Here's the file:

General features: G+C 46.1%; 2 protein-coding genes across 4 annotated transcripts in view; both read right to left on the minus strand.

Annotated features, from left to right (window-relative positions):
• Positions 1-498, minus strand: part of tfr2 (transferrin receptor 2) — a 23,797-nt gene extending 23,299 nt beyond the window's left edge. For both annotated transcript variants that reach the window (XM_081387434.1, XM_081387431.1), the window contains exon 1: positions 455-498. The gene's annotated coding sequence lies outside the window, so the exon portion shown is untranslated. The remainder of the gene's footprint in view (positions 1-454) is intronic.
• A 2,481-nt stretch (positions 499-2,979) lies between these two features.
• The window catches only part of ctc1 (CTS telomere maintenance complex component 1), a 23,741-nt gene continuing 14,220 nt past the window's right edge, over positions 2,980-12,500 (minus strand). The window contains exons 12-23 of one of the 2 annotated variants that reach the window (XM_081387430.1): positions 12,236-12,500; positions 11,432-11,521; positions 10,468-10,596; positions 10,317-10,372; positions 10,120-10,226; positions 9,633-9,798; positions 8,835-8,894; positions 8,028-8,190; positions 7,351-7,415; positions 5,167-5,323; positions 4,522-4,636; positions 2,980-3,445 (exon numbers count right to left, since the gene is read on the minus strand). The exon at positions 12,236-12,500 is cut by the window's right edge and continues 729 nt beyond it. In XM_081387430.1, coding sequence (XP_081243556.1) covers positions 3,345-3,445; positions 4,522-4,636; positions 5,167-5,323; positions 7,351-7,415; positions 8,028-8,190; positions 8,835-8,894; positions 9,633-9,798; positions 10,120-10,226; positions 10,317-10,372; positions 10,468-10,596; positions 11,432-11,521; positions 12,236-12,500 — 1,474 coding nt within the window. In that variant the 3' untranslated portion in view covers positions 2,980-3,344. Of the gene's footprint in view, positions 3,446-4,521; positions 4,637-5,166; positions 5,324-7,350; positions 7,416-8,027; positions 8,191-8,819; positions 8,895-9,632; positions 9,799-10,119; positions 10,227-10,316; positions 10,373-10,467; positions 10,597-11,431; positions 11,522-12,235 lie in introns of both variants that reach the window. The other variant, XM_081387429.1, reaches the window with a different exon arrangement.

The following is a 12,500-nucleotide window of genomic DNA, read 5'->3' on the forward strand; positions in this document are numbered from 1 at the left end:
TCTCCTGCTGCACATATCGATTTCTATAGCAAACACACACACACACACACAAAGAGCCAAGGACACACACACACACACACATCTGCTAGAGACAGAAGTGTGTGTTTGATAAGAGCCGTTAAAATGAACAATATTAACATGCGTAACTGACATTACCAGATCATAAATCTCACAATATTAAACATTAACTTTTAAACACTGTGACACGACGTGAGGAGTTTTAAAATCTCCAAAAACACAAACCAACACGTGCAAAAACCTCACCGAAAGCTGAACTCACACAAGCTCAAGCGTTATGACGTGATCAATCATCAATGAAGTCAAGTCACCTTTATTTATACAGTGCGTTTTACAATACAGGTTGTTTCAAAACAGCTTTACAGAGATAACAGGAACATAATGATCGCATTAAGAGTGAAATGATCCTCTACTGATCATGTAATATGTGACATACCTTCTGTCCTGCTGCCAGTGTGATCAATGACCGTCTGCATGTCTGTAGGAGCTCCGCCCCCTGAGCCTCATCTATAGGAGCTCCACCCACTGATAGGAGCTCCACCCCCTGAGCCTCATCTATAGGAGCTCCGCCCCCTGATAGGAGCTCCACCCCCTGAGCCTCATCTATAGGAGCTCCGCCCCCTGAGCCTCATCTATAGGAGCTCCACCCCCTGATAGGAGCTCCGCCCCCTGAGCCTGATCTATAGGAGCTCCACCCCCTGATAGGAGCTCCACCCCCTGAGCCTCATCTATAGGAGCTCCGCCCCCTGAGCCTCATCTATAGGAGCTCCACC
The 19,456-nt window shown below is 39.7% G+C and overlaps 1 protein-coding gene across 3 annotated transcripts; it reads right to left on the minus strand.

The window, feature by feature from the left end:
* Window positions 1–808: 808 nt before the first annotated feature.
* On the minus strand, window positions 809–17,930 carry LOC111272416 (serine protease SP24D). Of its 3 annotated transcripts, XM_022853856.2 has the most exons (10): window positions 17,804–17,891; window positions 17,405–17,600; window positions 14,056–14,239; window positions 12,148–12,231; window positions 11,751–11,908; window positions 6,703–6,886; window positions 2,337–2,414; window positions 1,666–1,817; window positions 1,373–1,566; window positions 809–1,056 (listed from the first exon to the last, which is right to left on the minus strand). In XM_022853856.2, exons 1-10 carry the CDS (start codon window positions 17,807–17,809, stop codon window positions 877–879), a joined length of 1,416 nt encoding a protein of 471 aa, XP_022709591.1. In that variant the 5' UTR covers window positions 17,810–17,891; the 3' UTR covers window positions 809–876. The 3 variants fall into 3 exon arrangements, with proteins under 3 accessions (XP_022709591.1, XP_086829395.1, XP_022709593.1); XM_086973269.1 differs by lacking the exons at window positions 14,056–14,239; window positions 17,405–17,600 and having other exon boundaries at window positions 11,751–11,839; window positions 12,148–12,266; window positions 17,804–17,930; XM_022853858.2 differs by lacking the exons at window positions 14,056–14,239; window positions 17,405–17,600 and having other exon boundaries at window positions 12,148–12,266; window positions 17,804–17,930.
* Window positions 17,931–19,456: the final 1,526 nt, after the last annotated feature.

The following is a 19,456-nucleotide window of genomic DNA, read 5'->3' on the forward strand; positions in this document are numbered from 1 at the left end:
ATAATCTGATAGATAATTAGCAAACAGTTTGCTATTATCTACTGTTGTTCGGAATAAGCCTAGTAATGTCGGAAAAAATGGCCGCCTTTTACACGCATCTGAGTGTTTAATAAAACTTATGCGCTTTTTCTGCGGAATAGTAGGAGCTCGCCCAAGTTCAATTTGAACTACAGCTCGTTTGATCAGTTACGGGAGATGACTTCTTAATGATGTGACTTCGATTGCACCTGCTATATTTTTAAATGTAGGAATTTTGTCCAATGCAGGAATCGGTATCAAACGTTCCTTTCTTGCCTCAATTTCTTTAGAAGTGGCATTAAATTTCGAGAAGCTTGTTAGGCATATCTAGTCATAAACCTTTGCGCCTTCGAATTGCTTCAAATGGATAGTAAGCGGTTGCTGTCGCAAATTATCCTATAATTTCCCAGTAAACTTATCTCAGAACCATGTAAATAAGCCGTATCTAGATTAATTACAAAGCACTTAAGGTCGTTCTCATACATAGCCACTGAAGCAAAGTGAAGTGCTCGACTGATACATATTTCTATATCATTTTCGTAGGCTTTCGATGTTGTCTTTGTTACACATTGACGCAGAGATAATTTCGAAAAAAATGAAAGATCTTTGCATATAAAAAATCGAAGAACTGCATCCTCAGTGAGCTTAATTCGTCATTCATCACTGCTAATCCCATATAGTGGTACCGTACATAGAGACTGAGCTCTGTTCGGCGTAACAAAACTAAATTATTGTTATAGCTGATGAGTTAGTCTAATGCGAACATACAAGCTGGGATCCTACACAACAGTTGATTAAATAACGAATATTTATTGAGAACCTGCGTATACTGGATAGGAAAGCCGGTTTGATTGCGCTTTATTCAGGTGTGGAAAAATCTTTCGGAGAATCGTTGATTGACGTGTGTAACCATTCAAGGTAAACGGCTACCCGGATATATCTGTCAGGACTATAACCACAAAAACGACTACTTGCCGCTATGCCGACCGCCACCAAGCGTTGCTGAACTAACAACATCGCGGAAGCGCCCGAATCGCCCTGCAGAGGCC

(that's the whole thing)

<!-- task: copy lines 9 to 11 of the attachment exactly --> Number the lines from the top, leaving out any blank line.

The window, feature by feature from the left end:
* Window positions 1–808: 808 nt before the first annotated feature.
* On the minus strand, window positions 809–17,930 carry LOC111272416 (serine protease SP24D). Of its 3 annotated transcripts, XM_022853856.2 has the most exons (10): window positions 17,804–17,891; window positions 17,405–17,600; window positions 14,056–14,239; window positions 12,148–12,231; window positions 11,751–11,908; window positions 6,703–6,886; window positions 2,337–2,414; window positions 1,666–1,817; window positions 1,373–1,566; window positions 809–1,056 (listed from the first exon to the last, which is right to left on the minus strand). In XM_022853856.2, exons 1-10 carry the CDS (start codon window positions 17,807–17,809, stop codon window positions 877–879), a joined length of 1,416 nt encoding a protein of 471 aa, XP_022709591.1. In that variant the 5' UTR covers window positions 17,810–17,891; the 3' UTR covers window positions 809–876. The 3 variants fall into 3 exon arrangements, with proteins under 3 accessions (XP_022709591.1, XP_086829395.1, XP_022709593.1); XM_086973269.1 differs by lacking the exons at window positions 14,056–14,239; window positions 17,405–17,600 and having other exon boundaries at window positions 11,751–11,839; window positions 12,148–12,266; window positions 17,804–17,930; XM_022853858.2 differs by lacking the exons at window positions 14,056–14,239; window positions 17,405–17,600 and having other exon boundaries at window positions 12,148–12,266; window positions 17,804–17,930.